“To see a problem through the forecaster’s eyes is illuminating,” he says. “They are the ones who have to make that yes-no decision very, very quickly. Getting insight into how they do that, the process they have, is very useful. It helps guide us in our research to make products that are tailored to the job they have to do. It was great to get exposure to that.”
This year also marks the beginning of ProbSevere’s integration into another, newer component of the Spring Experiment: the Probabilistic Hazard Information (PHI) component of the Experimental Warning Program (EWP). The PHI is an early step toward a future severe-weather warning paradigm proposed by NOAA/NWS, in which various probabilities would be assigned within a polygon to issue more geographically nuanced severe weather warnings.
Traditionally, in the current warning paradigm, forecasters create a polygon superimposed on a map indicating that severe weather might occur within that region. But in the proposed paradigm, colorful swaths inside the polygon would indicate varying probabilities of severe weather occurring.
“You could look at that and say, ‘Am I at the 10% part of the polygon, or in the 90% part?’ It allows people to make better decisions of how to react to a potential hazard that might be coming,” Pavolonis says.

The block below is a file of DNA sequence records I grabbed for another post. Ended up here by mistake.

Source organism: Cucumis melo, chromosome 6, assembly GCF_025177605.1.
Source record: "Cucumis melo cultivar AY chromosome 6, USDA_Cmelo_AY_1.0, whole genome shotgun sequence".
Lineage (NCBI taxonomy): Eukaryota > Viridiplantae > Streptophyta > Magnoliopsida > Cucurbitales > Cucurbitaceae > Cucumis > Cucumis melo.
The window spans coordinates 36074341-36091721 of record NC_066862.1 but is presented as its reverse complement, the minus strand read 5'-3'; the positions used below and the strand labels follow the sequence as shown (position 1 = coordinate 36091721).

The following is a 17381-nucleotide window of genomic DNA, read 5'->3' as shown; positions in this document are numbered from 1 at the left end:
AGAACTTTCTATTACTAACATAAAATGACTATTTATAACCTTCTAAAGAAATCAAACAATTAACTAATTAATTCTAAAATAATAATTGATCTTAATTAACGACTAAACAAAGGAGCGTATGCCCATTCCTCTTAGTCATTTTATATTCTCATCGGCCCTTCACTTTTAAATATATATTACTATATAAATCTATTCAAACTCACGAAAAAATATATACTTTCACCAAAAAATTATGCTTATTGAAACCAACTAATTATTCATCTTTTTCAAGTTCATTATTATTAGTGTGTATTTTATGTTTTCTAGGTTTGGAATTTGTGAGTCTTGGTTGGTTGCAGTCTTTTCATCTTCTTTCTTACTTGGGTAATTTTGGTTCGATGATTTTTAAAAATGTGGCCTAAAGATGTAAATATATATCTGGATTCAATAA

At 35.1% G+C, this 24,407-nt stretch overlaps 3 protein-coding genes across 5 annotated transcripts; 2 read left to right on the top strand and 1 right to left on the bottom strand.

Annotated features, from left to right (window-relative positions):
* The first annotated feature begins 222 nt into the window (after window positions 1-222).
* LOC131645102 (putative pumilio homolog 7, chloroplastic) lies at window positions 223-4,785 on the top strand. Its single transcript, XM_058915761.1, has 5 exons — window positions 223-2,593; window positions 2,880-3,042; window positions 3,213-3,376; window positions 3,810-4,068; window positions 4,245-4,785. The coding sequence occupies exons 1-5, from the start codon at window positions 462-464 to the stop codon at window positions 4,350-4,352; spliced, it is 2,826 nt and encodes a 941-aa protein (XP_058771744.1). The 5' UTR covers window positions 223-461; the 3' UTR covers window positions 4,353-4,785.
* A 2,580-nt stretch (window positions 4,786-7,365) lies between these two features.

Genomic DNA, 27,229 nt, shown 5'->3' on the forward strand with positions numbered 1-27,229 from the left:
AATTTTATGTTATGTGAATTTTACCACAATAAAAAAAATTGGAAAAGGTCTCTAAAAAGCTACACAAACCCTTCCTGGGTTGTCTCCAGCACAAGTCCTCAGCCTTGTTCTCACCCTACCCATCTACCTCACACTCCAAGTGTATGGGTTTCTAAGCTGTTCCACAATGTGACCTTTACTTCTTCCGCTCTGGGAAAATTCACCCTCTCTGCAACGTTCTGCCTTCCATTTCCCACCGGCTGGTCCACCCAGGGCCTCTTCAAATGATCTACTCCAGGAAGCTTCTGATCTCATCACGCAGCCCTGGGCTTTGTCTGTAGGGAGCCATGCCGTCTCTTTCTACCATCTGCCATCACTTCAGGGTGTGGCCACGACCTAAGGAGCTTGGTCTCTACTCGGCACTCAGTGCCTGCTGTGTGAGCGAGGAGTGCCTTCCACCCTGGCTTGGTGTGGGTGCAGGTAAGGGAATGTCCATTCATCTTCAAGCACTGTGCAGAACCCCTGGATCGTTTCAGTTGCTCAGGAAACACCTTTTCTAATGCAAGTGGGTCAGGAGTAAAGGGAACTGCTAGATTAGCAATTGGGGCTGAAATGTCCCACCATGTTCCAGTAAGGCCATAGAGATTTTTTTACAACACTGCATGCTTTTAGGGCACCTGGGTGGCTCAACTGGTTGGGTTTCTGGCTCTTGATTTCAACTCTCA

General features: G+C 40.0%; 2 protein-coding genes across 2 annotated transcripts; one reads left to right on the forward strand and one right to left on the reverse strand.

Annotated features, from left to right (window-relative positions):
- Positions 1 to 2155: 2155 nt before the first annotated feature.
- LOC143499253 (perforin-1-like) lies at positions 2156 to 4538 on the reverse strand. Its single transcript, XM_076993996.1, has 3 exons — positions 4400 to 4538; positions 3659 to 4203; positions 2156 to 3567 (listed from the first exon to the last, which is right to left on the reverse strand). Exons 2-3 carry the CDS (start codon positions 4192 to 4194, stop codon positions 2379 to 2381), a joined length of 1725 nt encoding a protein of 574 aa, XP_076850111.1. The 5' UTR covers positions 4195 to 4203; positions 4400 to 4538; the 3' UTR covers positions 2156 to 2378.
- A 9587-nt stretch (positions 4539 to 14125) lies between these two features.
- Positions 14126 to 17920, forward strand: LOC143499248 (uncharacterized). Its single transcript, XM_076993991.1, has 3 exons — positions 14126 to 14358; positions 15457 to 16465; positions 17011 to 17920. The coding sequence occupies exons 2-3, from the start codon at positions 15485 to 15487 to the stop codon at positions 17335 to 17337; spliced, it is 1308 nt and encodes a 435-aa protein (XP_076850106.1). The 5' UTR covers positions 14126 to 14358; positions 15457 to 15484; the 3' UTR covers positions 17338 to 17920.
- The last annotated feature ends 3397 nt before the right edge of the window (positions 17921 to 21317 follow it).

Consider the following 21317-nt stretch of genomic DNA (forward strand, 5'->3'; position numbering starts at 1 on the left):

This could give emergency managers more time to react and plan for a potentially dangerous situation, he explains.
Back at the HWT, ProbSevere is currently being used to help generate those next-generation probability swaths, automatically, for the first time ever.
“It’s still experimental, but this is the first real result showing that this could work,” he says.
One of the most notable aspects of the Spring Experiment is how realistic everything is made to seem. Attendees are set up at top-of-the-line workstations, using the tools in real time with simulated severe weather scenarios. This year’s experiment, with the help of the GOES-R SRSOR one-minute imagery, investigated several high-impact environmental phenomena: major flooding in Houston, Texas; a significant hail storm in the Washington D.C. area, and the Fort McMurray wildfire in Alberta, Canada.
Forecasters are encouraged to provide feedback directly to the products’ developers to help improve functionality and design, and end each day with a wrap-up webinar called “Tales from the Testbed.” Many attendees, including Sieglaff and Cintineo, also blog about their experiences, providing an in-the-moment record of their activities.
“We are always seeking feedback,” says Sieglaff, stating that the Spring Experiment is “unique in that, as a researcher, we can sit down with people in operations, people who will actually use our research, and work with them one-on-one for an extended period of time.”
Some of the most “valuable insights from forecasters come from off-the-cuff conversations,” he adds.